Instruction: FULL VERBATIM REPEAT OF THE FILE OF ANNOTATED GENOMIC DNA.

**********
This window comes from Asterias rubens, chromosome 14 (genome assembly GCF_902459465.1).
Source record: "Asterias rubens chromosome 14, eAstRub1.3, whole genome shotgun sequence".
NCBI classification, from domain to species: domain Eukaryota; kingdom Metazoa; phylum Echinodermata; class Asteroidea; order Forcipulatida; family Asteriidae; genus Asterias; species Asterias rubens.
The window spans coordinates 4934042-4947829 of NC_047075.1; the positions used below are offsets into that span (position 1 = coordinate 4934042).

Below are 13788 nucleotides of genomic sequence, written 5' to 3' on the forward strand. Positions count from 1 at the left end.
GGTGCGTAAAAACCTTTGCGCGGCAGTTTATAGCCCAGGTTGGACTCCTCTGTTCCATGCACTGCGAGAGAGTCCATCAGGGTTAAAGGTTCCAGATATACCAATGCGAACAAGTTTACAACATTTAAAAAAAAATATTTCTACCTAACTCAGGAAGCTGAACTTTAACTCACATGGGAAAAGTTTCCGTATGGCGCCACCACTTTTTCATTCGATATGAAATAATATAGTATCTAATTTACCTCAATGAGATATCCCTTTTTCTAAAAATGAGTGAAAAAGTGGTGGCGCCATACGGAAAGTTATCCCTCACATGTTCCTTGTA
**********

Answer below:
This window comes from Asterias rubens, chromosome 14 (genome assembly GCF_902459465.1).
Source record: "Asterias rubens chromosome 14, eAstRub1.3, whole genome shotgun sequence".
NCBI classification, from domain to species: domain Eukaryota; kingdom Metazoa; phylum Echinodermata; class Asteroidea; order Forcipulatida; family Asteriidae; genus Asterias; species Asterias rubens.
The window spans coordinates 4934042-4947829 of NC_047075.1; the positions used below are offsets into that span (position 1 = coordinate 4934042).

Below are 13788 nucleotides of genomic sequence, written 5' to 3' on the forward strand. Positions count from 1 at the left end.
GGTGCGTAAAAACCTTTGCGCGGCAGTTTATAGCCCAGGTTGGACTCCTCTGTTCCATGCACTGCGAGAGAGTCCATCAGGGTTAAAGGTTCCAGATATACCAATGCGAACAAGTTTACAACATTTAAAAAAAAATATTTCTACCTAACTCAGGAAGCTGAACTTTAACTCACATGGGAAAAGTTTCCGTATGGCGCCACCACTTTTTCATTCGATATGAAATAATATAGTATCTAATTTACCTCAATGAGATATCCCTTTTTCTAAAAATGAGTGAAAAAGTGGTGGCGCCATACGGAAAGTTATCCCTCACATGTTCCTTGTA